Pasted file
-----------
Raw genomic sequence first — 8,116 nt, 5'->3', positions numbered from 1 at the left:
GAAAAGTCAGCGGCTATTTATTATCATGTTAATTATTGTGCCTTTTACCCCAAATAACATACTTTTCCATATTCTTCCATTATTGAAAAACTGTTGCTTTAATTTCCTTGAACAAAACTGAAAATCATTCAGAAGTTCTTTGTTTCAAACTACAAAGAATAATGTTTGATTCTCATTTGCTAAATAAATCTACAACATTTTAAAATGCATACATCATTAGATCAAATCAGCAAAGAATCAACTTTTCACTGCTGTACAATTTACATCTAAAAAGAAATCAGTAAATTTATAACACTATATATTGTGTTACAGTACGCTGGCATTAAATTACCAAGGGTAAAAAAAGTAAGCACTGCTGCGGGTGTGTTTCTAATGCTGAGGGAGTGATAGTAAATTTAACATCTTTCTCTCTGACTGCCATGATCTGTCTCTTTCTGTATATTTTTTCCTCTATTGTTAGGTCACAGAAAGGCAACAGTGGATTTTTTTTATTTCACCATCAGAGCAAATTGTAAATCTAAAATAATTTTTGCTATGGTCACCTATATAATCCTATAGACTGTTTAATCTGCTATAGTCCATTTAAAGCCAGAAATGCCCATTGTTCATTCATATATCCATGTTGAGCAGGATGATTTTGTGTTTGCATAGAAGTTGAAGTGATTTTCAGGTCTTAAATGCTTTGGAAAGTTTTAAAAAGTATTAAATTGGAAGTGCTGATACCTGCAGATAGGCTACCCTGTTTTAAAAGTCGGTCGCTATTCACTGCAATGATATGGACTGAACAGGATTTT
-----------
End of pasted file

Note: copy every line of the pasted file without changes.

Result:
Raw genomic sequence first — 8,116 nt, 5'->3', positions numbered from 1 at the left:
GAAAAGTCAGCGGCTATTTATTATCATGTTAATTATTGTGCCTTTTACCCCAAATAACATACTTTTCCATATTCTTCCATTATTGAAAAACTGTTGCTTTAATTTCCTTGAACAAAACTGAAAATCATTCAGAAGTTCTTTGTTTCAAACTACAAAGAATAATGTTTGATTCTCATTTGCTAAATAAATCTACAACATTTTAAAATGCATACATCATTAGATCAAATCAGCAAAGAATCAACTTTTCACTGCTGTACAATTTACATCTAAAAAGAAATCAGTAAATTTATAACACTATATATTGTGTTACAGTACGCTGGCATTAAATTACCAAGGGTAAAAAAAGTAAGCACTGCTGCGGGTGTGTTTCTAATGCTGAGGGAGTGATAGTAAATTTAACATCTTTCTCTCTGACTGCCATGATCTGTCTCTTTCTGTATATTTTTTCCTCTATTGTTAGGTCACAGAAAGGCAACAGTGGATTTTTTTTATTTCACCATCAGAGCAAATTGTAAATCTAAAATAATTTTTGCTATGGTCACCTATATAATCCTATAGACTGTTTAATCTGCTATAGTCCATTTAAAGCCAGAAATGCCCATTGTTCATTCATATATCCATGTTGAGCAGGATGATTTTGTGTTTGCATAGAAGTTGAAGTGATTTTCAGGTCTTAAATGCTTTGGAAAGTTTTAAAAAGTATTAAATTGGAAGTGCTGATACCTGCAGATAGGCTACCCTGTTTTAAAAGTCGGTCGCTATTCACTGCAATGATATGGACTGAACAGGATTTT